The demand for women’s leadership development programs is higher than ever. While these programs offer valuable opportunities for women to equip themselves for the challenges of senior leadership roles, there can still be pitfalls along the way.
To avoid some of these challenges and better support developing women for leadership roles, it is important to go beyond superficial gestures and to be more acutely aware of and avoid reinforcing gender stereotypes.
Women Leadership Programs Produce Results
There is strong evidence that women leadership development programs, or WLDPs, produce results, including higher promotion rates, higher retention, increased sponsorship, broader networks, increased knowledge and confidence, and better understanding of organizational structure and processes.
According to McKinsey research, most of the leadership qualities that are most effective in addressing future business challenges are exhibited more frequently by women. Qualities such as inspiration, participative decision-making, setting expectations and rewards, people development, and role modeling are all part of what is called inclusive leadership, which focuses on improving the workplace culture, teamwork, and cultivating a shared vision.
Investing in these programs is also one way for leaders and organizations to show their commitment to gender diversity and equity in leadership positions.
Potential Drawbacks to Women’s Leadership programs
While seeing initial success is encouraging, companies and organizations should be wary of these common drawbacks of relying too heavily on WLDPs.
- The organization does not engage in broader efforts to advance women. This can signal that women are deficient and are unable to compete with men on their own merits.
- Putting the responsibility solely on women employees. WLDPs are not the end-all to women’s advancement in the workplace and attending these programs can often be a time commitment that does not pay off without appropriate manager support in their development.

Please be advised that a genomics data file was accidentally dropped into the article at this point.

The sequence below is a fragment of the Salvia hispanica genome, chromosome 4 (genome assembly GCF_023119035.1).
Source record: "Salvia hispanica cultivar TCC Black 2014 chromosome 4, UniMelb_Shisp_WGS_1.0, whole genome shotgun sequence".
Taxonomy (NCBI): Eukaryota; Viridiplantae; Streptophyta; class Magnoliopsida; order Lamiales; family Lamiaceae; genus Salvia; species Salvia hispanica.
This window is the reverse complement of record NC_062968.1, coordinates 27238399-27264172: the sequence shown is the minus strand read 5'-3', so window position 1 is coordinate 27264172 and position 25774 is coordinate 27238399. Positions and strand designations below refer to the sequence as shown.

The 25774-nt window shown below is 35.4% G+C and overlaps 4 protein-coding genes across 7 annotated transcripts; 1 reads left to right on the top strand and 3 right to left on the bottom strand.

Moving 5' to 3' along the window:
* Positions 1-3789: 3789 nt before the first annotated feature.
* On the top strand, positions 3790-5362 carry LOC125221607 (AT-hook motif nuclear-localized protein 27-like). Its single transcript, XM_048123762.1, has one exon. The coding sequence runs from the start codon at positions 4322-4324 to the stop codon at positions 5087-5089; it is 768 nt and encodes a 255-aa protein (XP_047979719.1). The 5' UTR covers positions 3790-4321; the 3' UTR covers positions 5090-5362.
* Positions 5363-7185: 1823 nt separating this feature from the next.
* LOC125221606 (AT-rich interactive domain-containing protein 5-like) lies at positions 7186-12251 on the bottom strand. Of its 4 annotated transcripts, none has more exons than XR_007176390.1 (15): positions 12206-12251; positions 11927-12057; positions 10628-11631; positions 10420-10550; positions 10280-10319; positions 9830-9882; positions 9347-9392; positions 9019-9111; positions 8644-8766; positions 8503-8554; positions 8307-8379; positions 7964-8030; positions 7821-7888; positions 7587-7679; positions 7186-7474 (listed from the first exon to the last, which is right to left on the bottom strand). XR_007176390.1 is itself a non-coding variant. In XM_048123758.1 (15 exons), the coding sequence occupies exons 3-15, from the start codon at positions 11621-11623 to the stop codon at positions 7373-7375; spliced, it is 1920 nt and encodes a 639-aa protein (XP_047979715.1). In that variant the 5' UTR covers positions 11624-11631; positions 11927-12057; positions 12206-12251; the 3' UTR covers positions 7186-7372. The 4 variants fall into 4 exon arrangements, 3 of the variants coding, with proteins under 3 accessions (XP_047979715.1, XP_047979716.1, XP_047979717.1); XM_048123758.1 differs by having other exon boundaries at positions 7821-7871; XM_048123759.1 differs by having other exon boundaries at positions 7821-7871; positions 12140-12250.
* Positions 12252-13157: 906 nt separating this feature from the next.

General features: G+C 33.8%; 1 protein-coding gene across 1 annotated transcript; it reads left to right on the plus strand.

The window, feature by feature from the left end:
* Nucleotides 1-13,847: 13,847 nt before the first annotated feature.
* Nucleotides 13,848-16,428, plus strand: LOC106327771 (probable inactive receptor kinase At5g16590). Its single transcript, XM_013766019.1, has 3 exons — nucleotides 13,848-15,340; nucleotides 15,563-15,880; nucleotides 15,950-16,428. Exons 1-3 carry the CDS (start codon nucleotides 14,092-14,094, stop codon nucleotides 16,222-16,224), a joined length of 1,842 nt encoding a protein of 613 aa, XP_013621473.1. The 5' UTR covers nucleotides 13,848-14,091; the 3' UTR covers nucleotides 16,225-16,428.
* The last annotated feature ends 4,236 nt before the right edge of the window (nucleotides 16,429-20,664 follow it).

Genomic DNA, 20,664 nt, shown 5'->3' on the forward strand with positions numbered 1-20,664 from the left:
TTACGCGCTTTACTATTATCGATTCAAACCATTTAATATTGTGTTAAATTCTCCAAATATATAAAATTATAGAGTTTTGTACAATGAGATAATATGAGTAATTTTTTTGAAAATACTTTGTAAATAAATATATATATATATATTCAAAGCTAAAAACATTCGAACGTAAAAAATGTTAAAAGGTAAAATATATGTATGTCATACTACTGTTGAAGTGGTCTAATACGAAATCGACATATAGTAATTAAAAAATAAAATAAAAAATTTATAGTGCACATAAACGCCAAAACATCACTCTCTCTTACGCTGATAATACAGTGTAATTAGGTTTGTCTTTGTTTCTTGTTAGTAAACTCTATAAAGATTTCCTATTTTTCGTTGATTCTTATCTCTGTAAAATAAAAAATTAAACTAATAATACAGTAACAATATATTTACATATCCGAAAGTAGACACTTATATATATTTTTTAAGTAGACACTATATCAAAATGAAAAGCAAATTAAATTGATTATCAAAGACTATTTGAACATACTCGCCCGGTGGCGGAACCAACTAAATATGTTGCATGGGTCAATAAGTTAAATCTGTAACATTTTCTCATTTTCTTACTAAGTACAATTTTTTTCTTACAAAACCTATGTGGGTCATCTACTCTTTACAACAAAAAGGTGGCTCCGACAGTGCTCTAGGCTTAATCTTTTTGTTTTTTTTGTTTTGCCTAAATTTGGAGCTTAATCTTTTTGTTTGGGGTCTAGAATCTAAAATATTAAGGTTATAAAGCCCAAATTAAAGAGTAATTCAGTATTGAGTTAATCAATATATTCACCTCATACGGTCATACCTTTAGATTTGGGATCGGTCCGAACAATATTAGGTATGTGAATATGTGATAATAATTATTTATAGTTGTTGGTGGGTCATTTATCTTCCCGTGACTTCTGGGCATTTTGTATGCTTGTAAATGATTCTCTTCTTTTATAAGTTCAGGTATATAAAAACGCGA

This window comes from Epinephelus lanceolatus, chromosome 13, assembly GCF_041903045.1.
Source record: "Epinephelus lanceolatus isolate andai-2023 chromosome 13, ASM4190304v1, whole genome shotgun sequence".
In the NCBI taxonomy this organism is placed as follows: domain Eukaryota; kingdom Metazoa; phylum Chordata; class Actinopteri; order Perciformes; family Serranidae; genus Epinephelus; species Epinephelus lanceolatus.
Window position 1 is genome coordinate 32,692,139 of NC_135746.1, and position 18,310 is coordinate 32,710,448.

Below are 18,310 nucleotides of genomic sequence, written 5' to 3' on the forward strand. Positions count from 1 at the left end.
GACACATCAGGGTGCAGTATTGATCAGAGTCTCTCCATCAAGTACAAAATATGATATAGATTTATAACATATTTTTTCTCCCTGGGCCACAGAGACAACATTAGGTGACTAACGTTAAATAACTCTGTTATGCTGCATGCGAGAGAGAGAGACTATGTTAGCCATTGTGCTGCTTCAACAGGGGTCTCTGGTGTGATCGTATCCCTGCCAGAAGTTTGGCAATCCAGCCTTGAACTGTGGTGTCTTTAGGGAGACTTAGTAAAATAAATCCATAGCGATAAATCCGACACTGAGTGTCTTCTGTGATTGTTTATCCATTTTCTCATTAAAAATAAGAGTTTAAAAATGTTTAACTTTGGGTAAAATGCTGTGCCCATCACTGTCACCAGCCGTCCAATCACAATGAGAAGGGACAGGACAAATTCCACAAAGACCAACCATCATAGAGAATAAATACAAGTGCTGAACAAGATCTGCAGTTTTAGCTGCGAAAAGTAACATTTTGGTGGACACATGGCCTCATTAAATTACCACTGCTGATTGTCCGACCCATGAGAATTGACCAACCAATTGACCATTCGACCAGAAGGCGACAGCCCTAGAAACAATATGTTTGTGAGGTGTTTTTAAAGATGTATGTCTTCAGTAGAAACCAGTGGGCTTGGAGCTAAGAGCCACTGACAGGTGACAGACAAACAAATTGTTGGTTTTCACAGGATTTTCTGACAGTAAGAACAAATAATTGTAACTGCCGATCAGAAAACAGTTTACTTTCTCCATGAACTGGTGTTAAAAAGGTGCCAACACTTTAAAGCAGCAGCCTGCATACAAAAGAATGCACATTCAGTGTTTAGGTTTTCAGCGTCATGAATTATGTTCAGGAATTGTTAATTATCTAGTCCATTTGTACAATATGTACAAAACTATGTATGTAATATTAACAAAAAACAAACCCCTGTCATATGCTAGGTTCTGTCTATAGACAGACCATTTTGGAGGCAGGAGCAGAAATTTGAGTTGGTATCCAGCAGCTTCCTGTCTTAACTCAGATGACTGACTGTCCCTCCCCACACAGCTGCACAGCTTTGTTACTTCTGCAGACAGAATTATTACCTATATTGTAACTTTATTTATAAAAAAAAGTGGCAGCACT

- WLDPs become superficial allyship. If there are no further efforts to bolster women’s careers beyond these programs, then the growth for women — and their companies — stops there.
Women’s Leadership Should Be Company-Wide
A one-off leadership program will not automatically trigger systemic change, but there are several clear solutions to these problems. Here are some of the ways to ensure the success of women employees in WLDPs — and beyond.
Managers must engage with the program
Managers who invest in their employees will see greater overall success in the long run. As women employees engage with WLDPs, managers should offer new opportunities based on their learnings when they return. They can also highlight their employee’s potential and performance, nominate them for stretch assignments, offer strategic networking, and voice their support in promotion decisions. Managers have a responsibility to launch their dedicated employees further in their careers and taking these steps can help both the individual employees and the company as a whole grow together.
Integrate employees of all genders
Women may be the target audience for WLDPs, but thoughtfully integrating men — and employees of other genders — offers the opportunity to listen and learn from their colleagues. Holding space for reflection and collaboration can lead to a more inclusive workplace and greater understanding between all members of an organization.
Embed women’s leadership development programs in the organization
According to a 2018 study conducted by Simmons University, WLDPs must be embedded into organizations to encourage real cultural change. Whether incorporating the programs into the organization’s business strategy or offering WLDP participants opportunities to engage in high-visibility, high impact projects, women’s advancement should go beyond a stand-alone training event.
Programs for Managers to Attend
When a talented woman is offered the chance to attend leadership training, look for a program where her manager is thoughtfully integrated into the Women Leadership program, so they can have the opportunity to listen and learn from their female reports and where they can reflect on how they can collaborate to make the workplace more equitable.
Harvard’s Professional Development program Women Leaders: Advancing Together under the Division of Continuing Education is a unique program that includes male senior leaders in two sessions where they work in groups with the women participants to learn about gender dynamics. They also focus on practices that can support the women’s advancement back at the organization.
WLDPs are just one piece of the puzzle; a holistic strategy to support women’s advancement will take both employees and their companies further toward collective success.